6 Ways to Cut Coffee Costs

coffee costs budget F&B meetings events beverage
The dramatic rise in coffee prices is turning planners into bean counters. Cate Smith, executive director of Education Law Association, says her eyes nearly bulged out in 2011 when a gallon of joe was $110 at a conference. Now that’s the norm Smith and other event professionals face as global supply drops and demand increases. Rather than wait for bad news when your final F&B bill arrives, percolate on these ways to keep the java flowing.

Start with the RFP.

Smith says she’s learned to ask venues for coffee prices in the initial bid process. “It puts them on notice,” says Smith, who has received offers with current prices for events as far as two years out. Philip Thompson, executive chef at Capital Hilton in Washington, D.C., agrees planners are better off expressing needs up front.

Go paperless.

To-go cups often end up with leftover coffee in them, observes Smith. An attendee might not think much of it, but that drink is liquid gold to planners and catering managers. “That’s money going down the drain,” says Smith. To limit waste, she directs venues to serve solely in china that stays on-site.

Find a sponsor.

Everything tastes better when you don’t have to pay for it. Not only would a sponsor offset the damage on the coffee bill, it would free up cash in your budget to pay for other growing expenses, like Wi-Fi.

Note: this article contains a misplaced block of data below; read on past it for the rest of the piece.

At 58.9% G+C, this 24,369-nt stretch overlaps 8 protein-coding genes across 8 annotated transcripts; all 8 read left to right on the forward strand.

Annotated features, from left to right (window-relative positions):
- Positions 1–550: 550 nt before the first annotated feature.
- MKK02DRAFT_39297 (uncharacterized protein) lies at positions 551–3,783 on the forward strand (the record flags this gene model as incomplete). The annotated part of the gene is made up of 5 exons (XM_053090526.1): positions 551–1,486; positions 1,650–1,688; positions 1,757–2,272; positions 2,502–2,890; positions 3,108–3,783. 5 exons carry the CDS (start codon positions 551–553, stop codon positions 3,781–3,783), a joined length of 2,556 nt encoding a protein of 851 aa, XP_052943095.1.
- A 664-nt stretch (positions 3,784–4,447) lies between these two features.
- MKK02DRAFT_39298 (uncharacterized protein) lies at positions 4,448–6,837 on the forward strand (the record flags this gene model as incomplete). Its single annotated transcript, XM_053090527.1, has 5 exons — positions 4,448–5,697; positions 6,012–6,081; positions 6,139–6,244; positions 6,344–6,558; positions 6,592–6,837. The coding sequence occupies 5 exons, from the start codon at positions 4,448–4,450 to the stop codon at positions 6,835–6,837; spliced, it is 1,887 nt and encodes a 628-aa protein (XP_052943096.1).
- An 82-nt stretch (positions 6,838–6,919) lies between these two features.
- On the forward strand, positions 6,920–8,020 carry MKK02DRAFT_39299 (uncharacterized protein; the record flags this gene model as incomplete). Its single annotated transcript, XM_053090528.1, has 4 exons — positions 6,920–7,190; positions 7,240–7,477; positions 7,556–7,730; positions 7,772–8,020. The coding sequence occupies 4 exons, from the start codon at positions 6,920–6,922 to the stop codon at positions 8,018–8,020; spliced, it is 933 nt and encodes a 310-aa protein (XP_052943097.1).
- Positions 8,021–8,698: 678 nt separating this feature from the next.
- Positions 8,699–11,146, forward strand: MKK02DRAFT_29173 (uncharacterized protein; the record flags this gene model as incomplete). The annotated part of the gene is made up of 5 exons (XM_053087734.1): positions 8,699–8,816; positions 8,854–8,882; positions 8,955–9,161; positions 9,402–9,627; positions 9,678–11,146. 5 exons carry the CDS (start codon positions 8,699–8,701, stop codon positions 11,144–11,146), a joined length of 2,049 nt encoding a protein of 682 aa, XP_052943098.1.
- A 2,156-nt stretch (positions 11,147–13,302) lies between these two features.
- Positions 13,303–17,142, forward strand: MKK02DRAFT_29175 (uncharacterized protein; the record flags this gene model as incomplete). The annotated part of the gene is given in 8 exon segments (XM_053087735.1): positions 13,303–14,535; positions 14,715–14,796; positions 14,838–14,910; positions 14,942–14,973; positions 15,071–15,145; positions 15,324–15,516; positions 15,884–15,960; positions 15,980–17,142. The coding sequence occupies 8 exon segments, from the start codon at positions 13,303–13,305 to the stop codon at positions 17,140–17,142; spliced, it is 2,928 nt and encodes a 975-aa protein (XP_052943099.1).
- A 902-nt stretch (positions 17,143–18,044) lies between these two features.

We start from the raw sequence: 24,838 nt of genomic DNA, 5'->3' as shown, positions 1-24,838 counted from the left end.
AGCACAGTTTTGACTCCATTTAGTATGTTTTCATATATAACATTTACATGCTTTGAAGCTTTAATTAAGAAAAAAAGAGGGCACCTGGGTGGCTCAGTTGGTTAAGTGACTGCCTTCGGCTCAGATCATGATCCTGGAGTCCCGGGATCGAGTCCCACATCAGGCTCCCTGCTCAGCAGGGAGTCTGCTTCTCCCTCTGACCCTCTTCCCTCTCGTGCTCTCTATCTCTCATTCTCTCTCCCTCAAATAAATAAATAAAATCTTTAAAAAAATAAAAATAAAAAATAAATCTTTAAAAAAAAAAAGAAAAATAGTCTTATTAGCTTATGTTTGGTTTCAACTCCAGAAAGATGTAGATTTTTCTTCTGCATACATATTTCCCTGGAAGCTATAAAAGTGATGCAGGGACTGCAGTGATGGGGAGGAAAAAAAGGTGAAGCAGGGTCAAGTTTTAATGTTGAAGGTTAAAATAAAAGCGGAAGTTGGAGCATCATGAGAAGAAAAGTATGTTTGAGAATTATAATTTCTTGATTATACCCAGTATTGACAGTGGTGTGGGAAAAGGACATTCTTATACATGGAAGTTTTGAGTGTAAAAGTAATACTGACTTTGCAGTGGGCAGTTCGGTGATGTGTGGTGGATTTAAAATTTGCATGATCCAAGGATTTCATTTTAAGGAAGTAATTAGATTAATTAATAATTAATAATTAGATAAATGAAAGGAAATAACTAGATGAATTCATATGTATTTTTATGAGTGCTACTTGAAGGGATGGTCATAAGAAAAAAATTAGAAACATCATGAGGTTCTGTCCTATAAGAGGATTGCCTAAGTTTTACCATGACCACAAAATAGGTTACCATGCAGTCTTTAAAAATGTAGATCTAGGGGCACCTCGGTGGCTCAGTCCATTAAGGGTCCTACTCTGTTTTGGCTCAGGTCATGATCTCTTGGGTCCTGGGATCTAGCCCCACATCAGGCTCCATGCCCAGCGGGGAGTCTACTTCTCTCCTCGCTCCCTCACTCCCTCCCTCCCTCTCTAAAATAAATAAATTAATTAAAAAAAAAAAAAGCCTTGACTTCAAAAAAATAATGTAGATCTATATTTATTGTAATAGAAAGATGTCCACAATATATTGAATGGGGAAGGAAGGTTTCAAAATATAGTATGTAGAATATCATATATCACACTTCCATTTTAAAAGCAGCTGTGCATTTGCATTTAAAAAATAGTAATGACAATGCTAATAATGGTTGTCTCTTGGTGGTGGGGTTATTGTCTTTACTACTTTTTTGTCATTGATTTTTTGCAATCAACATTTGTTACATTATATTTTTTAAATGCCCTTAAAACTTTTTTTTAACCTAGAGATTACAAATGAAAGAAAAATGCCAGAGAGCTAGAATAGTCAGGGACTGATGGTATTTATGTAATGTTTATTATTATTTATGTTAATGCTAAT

Shift responsibility.

If you have a small group and it’s within your budget, consider handing out $5 gift cards to Starbucks or another nearby coffee shop in lieu of coffee service. That way, attendees can choose what they want, and it might save you money in the long run.

Save elsewhere.

An open bar is a pricey nicety. If you opt for a cash bar instead, you can pour more money into the morning pick-me-up. “It’s like putting money in a jar,” says Smith. “You do it little by little for long enough and you have a lot of money in your jar.”

Don’t be stingy.

Smith recalls attending a conference that delayed coffee service until the midmorning break to save a few beans. It didn’t sit well with the audience. “You don’t want people to feel like you are withholding from them,” she says. Photo credit: marissa_collections